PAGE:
Living vicariously in Vicarious liability

As the decision of Various v Barclays Bank [2018] EWCA Civ 1670  heads to the Supreme Court in November an interesting case which addressed the  principle of vicarious liability in another medical context took an unexpected turn in the case of Brayshaw v Partners of Apsley Surgery [2018] EWHC 3286 (QB).

The claimant contacted the Apsley Surgery (“the practice”) on 17 August 2012, with low mood and feeling desperate. The locum GP, Dr Thomas O’Brien, spoke with her, raised with her issues of faith and later that day attended the claimant’s home, with his wife, to discuss religion as a “faith healer”.  The claimant thereafter accompanied them to church, restaurants and their log cabin whilst also  continuing to attend the practice in respect of her mental health issues. In January 2013, the claimant attended church as usual to experience something similar to an exorcism. Subsequent to this the claimant felt suicidal and developed a phobia of owls. The claimant alleged the O’Brien’s had indoctrinated her into their faith and encouraged her to stop her medication and attending psychiatric appointments. She said that that she suffered psychiatric harm as a result of the religious indoctrination. She made a complaint to the GMC as a result of which Dr O’Brien was struck off for having abused his position of trust. She then pursued a claim alleging that the treatment amounted to an intentional infliction of harm/harassment and that the practice was vicariously liable for Dr O’Brien’s behaviour.

Whilst Dr O’Brien was found to have been negligent and thus liable to the claimant for  illness due to that negligence, the Practice was not held vicariously liable. Justice Spencer considered the five criteria of Various Claimants v Catholic Child Welfare Society [2012] UKSC 56 in concluding Dr O’Brien was not an employee of the defendant but merely a locum GP – his activities beyond the initial consultation were determined to be outside of  the scope of the defendant’s practice.

As is often the case decisions turn on their own facts and this case is no different in that:

  1. Inconsistent evidence between the medical evidence and the evidence provided to the court was highlighted in the judgment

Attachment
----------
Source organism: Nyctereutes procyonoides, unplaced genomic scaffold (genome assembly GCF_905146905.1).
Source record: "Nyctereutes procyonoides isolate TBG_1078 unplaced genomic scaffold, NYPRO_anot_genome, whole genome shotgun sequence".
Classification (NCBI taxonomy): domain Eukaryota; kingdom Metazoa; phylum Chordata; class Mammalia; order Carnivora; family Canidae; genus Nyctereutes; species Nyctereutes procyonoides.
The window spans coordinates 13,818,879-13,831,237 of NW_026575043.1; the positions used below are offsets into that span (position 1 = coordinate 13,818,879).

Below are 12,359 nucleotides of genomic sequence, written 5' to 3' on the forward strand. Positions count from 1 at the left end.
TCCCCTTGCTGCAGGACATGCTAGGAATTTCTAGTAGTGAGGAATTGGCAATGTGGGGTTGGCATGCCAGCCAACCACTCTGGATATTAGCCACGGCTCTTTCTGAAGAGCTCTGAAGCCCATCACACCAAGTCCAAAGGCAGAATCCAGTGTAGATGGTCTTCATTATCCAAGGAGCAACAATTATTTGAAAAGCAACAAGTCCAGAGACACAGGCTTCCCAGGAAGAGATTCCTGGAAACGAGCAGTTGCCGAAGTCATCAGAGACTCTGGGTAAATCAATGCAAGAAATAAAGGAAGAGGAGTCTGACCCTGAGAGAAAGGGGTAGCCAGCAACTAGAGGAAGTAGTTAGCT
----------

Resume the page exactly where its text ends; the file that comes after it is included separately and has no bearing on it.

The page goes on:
2. Dr O’Brien was determined to be acting in his capacity as a friend and a Christian – not as a general practitioner
  3. Dr O’Brien did not provide such influence within the practice itself and,
  4. Dr O’Brien was likely to have had his own policy of insurance which might respond to the claim.

As ever the issue of vicarious liability remains a fluctuating and developing area and close attention will be needed in determining the extent of the relationship between the “employer” and the “employee”, the activities of the “employee”, the proximity of those actions to the proper role of the “employee”. The potential availability of more direct causes of action and sources of redress will continue to play a major role in these cases.

In an unfortunate postscript for the claimant Dr O’Brien challenged that proceedings have been validly served. Despite appointing agents to trace him the address identified and upon which proceedings were served was not deemed to be suitable for good service. The court held that information as to his address should have been requested from the GMC, as the practice had done, and so service was deemed ineffective. The claimant’s attempts to recover damages therefore will continue and may possibly now involve a negligence claim against her legal advisers.


Written by Ciara McReynolds at BLM

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